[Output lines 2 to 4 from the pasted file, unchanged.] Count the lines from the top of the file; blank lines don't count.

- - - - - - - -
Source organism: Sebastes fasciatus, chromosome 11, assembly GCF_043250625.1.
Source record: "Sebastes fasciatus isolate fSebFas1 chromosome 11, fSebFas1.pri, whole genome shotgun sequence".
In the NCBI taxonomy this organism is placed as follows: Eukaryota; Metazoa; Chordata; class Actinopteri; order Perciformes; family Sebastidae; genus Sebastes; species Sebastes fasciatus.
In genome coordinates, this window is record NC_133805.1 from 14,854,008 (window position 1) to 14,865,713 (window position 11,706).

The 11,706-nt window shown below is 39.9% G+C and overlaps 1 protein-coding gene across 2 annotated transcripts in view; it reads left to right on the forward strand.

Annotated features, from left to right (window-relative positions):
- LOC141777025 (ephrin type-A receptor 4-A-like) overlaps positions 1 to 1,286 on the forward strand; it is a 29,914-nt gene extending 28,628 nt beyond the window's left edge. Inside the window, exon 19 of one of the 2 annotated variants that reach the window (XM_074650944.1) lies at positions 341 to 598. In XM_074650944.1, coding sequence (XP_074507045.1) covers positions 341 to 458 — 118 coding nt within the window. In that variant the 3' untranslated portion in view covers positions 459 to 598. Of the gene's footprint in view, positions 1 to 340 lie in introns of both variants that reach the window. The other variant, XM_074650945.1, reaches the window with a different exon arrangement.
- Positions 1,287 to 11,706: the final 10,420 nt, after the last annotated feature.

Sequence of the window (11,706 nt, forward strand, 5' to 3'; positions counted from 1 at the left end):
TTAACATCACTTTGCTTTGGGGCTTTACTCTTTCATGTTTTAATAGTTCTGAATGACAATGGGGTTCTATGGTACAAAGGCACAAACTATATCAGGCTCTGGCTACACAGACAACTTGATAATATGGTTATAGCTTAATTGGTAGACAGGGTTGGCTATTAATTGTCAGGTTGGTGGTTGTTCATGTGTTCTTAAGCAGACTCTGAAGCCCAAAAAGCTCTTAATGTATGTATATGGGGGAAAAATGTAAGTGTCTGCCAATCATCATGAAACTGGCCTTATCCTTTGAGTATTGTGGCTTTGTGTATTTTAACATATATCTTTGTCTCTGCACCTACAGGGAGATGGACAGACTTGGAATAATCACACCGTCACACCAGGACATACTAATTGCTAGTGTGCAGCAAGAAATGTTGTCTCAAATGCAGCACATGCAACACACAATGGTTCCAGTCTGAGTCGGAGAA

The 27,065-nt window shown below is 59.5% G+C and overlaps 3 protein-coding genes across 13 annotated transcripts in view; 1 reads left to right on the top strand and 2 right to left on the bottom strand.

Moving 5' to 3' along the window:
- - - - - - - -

Source record: "Sebastes fasciatus isolate fSebFas1 chromosome 11, fSebFas1.pri, whole genome shotgun sequence".
In the NCBI taxonomy this organism is placed as follows: Eukaryota; Metazoa; Chordata; class Actinopteri; order Perciformes; family Sebastidae; genus Sebastes; species Sebastes fasciatus.
In genome coordinates, this window is record NC_133805.1 from 14,854,008 (window position 1) to 14,865,713 (window position 11,706).